By M.B. Jalloh, Press Attaché, Saudi Arabia, Gulf States and Central Asia
Since post-Ebola Socio-Economic Recovery Plan has been prioritized by His Excellency President Dr. Ernest Bai Koroma; his faithful servants on diplomatic missions abroad have been getting sleepless nights in making sure that resources are raised to make the plan successful.
One of the President’s able lieutenants that is going all out to solicit assistance from friends of Sierra Leone is the country’s Ambassador to the Islamic Republic of Iran, H.E. Dr. Muhammad B. Fofana, who is also accredited to the Islamic Republic of Pakistan – an Asian nation that has had bilateral relationship with Sierra Leone for many decades.
In a bid to solicit assistance for the post-Ebola Recovery Programme that will commence after the forty-two days countdown when Sierra Leone will finally be declared Ebola-free, the Sierra Leone Ambassador to Iran spent the whole of last week in Pakistan where he paid an official visit to Prime Minister Nawaz Sharif’s National Security Advisor (NSA) as well as key adviser on Foreign Affairs and had fruitful discussions with him and other top government officials. Receiving the Ambassador, the Advisor, H.E Sartaj Aziz said Pakistan’s relationship with Sierra Leone has been very good and cordial and he says Pakistan is ready to strengthen cooperation with Sierra Leone to a new height.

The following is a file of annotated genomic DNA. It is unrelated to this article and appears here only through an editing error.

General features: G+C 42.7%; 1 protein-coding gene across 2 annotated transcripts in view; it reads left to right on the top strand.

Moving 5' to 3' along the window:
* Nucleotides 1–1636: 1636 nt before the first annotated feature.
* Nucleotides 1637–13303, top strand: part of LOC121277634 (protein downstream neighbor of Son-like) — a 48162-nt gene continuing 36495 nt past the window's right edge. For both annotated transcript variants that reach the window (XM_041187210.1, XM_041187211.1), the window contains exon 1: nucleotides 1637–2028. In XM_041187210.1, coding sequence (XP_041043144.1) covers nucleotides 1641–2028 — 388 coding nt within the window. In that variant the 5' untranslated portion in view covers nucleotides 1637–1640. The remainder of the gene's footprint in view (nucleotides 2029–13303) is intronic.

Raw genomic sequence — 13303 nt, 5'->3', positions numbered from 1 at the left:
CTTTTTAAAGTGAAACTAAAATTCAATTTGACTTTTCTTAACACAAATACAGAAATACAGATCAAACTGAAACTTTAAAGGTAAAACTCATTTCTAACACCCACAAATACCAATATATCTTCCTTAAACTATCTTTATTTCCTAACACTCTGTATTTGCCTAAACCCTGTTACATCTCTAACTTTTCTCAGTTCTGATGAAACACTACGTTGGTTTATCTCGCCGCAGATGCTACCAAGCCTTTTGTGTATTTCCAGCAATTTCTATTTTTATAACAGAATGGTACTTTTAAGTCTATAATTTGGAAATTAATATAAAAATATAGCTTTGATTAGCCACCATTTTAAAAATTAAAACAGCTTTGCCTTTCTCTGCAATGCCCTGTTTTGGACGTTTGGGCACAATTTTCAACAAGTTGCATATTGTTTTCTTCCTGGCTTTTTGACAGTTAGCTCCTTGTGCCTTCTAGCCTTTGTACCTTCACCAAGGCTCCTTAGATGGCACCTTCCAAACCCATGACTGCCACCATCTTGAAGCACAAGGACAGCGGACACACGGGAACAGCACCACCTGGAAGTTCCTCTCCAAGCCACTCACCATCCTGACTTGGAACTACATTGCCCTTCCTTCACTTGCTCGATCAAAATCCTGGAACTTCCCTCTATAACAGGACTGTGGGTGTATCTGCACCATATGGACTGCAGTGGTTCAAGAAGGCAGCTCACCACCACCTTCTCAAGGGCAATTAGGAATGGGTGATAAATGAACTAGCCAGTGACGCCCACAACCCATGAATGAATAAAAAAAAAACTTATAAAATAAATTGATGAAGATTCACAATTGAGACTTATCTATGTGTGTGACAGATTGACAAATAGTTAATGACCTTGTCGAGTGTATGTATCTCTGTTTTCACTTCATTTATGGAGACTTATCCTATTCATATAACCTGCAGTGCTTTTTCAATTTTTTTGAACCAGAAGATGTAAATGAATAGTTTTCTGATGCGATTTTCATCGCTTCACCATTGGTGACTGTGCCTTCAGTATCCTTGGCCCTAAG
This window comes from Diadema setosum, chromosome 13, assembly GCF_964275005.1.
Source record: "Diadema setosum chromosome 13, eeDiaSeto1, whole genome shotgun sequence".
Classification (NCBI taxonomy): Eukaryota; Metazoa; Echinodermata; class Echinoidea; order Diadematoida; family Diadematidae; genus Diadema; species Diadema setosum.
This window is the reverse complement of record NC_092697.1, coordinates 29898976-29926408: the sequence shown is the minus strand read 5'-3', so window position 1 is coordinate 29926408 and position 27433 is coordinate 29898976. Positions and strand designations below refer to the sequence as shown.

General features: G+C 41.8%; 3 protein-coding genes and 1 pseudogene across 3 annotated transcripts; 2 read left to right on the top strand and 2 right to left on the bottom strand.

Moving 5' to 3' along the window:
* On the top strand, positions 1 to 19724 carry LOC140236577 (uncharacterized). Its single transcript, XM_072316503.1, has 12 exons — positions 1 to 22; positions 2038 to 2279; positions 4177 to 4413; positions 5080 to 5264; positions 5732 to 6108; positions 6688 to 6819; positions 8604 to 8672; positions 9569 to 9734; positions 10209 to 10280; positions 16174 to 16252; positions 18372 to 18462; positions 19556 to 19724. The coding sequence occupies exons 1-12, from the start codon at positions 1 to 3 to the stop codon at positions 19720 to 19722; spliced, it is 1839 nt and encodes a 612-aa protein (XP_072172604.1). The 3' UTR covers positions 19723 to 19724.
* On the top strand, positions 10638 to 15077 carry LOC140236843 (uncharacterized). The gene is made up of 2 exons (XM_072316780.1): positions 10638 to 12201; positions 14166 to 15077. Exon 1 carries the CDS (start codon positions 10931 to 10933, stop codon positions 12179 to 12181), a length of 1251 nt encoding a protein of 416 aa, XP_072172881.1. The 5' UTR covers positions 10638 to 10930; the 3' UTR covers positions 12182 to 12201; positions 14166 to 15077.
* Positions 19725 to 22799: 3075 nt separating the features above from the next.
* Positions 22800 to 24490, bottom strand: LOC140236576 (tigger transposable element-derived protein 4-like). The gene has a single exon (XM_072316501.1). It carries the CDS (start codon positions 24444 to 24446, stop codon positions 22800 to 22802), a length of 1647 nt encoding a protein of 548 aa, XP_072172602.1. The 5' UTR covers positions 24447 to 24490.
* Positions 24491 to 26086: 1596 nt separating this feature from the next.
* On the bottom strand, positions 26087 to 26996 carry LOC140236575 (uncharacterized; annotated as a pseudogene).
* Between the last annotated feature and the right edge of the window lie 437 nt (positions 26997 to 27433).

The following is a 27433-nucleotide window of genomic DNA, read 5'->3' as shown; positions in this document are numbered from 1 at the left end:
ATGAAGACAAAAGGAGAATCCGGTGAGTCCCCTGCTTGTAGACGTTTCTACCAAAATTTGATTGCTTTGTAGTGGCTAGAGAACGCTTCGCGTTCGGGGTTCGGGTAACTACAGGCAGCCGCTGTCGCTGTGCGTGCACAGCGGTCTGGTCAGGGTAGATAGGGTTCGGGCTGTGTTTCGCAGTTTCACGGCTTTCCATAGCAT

During his discussion with the Prime Minister’s Advisor, Ambassador Fofana conveyed fraternal greetings and felicitations from His Excellency President Dr. Ernest Bai Koroma, the Government and People of Sierra Leone to Prime Minister Nawaz Sharif, the Government and People of Pakistan. The Ambassador buttressed the Advisor’s earlier statement on the long-standing bilateral relations between the two sister countries and how Sierra Leone has benefited immensely from Pakistan in terms of educational and technical assistance.
Appreciating the role of Pakistan army’s contingent in the UN’s peace keeping force (UNAMSIL) in his country during the height of the rebel war, the Ambassador paid special tribute to the Pakistani Government for its invaluable efforts in helping restore peace in Sierra Leone. He says Sierra Leoneans will continue to be grateful to Pakistanis for that and recalled the Mosques and schools built in many parts of the country by the Pakistani peace keepers out of their salaries. The envoy made special reference to Pakistani teachers that taught in many schools across his country shortly after independence and how they helped in educating a good number of Sierra Leoneans, including himself and other prominent people in the country. He informed the Prime Minister’s Advisor about the Ebola outbreak in his country and its devastating effect on the economy and thousands of people who lost their lives to the epidemic.